Qantas announces further capacity cuts and profit forecast

By: Chris Smith

Qantas today says it will further cut capacity as the global financial crisis continues to affect passenger demand. The Chief Executive

Qantas today says it will further cut capacity as the global financial crisis continues to affect passenger demand.

The Chief Executive Officer of Qantas, Geoff Dixon, says in addition to capacity cuts announced earlier this year, Qantas will reduce capacity equivalent to grounding 10 aircraft.

"By taking this action now we will have the flexibility to switch growth back on as soon as market conditions improve," claims Dixon.

"We are in unpredictable times and the international business market, in particular, has slowed."

Dixon says that as a result of the slower demand Qantas now expected its profit before tax for the 2008/09 financial year to be around $500 million.

"This figure is within the current range of analysts forecasts," he says.

Dixon says the current economic downturn has principally affected Qantas’ mainline international operations.

"Qantas’ domestic operations, Jetstar, Qantas Frequent Flyer and Qantas Freight all continue to perform well," he says.

"This highlights the value of the Group’s segmentation strategy. In particular, our two-brand strategy with Jetstar and Qantas is giving us the flexibility to better manage changes in the market."

Dixons Qantas’ plan to manage capacity cuts involve:
  • not taking up the planned lease of two A330-200 aircraft;
  • changing the flying patterns of existing aircraft to free up the equivalent of six B747-400s, three B767-300s and one A320-200 aircraft between now and mid-2010; and
  • halt all planned domestic market growth for Qantas and Jetstar.

"Our actual flying in the next six months will be four percent below the equivalent period in 2008," he says.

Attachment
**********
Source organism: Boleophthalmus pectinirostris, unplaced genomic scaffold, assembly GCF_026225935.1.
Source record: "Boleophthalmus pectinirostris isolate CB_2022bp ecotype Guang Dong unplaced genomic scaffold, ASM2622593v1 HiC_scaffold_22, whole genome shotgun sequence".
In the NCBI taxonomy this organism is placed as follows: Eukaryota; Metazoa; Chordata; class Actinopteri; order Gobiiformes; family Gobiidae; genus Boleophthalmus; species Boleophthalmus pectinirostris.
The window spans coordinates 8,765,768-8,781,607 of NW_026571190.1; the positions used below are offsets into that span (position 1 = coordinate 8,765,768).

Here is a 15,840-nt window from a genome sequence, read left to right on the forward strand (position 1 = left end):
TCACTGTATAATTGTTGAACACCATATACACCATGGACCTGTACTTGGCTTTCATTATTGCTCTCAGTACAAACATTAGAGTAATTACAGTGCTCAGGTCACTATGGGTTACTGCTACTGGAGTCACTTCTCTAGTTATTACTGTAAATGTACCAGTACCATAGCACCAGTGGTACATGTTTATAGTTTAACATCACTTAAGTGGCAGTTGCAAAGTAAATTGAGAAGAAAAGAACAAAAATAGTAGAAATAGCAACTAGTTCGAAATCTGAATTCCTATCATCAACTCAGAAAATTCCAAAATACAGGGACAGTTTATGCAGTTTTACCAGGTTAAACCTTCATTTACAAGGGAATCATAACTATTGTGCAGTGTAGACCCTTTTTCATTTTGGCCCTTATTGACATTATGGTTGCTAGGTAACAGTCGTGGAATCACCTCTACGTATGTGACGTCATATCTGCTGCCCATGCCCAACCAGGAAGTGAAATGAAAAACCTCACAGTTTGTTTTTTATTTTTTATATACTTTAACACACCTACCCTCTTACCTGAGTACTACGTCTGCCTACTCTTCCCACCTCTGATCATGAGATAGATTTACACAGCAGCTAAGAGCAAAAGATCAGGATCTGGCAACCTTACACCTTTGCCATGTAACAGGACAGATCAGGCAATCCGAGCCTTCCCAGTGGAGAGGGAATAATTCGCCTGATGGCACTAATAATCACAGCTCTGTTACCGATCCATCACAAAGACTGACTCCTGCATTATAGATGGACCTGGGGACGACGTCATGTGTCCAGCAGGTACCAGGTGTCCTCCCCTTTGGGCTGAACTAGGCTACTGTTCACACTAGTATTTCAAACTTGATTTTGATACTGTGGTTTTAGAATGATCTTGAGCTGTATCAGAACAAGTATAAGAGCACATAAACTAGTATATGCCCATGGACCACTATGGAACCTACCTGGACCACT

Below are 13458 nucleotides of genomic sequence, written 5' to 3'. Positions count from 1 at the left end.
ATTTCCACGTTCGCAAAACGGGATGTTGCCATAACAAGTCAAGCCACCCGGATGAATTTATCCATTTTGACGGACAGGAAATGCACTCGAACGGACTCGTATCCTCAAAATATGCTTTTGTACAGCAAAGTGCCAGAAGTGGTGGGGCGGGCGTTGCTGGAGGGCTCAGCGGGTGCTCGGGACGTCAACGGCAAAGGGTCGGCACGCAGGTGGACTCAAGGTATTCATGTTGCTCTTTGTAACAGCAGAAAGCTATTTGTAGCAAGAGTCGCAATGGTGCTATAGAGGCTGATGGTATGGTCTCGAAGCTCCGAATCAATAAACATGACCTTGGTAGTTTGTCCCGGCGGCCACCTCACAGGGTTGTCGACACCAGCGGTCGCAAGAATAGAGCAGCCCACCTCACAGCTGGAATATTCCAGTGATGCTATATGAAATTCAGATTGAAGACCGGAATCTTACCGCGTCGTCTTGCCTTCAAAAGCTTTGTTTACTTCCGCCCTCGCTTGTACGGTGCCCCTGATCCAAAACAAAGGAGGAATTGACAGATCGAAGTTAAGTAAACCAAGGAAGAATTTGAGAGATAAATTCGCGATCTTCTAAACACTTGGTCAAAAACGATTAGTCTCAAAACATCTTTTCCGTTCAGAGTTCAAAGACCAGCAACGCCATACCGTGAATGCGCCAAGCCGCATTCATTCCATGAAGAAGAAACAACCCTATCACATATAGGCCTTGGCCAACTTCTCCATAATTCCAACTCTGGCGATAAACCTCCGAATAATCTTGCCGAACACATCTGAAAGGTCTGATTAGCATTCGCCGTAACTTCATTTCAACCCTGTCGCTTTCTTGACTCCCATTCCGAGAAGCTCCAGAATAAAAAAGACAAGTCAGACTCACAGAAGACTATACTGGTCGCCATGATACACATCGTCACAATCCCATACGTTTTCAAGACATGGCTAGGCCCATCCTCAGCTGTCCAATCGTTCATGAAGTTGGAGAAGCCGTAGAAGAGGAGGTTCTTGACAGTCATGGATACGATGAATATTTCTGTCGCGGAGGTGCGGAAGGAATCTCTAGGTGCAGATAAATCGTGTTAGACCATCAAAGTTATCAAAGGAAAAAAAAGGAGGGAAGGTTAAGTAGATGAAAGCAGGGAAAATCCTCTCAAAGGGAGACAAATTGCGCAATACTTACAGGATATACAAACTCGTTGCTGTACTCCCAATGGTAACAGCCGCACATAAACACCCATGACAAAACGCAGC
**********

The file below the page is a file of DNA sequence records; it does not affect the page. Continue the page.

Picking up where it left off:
He also says Qantas will not be increasing its previously announced reduction of 1,500 jobs.

"We will, however, be seeking further efficiencies by implementing an accelerated leave program."

The Chief Executive Officer Desginate of Qantas, Alan Joyce, says while Qantas has benefited from the recent fall in fuel prices, this has been offset by the global slowdown and reduced demand since September.
"Our fuel bill for 2008/09 will still be $750 million higher than last year," he says.

"We have undertaken significant fuel price and foreign exchange hedging to protect against the current market volatility.

"Our forecast fuel exposure in 2008/09 is currently 97 percent hedged at a worst-case crude oil hedge rate of US$106 per barrel, including option premium.

"At current fuel prices we have an 86 per cent participation in falling fuel prices for the remainder of the year," says Joyce.

Joyce said Qantas will:
  • continued to maintain a strong liquidity position in terms of cash and stand-by facilities;
  • would seek further profitable flying opportunities, such as the non-stop Sydney-Buenos Aires
    services which commenced yesterday; and
  • take delivery of a further two A380 aircraft in December and commence A380 services to London via Singapore in January.

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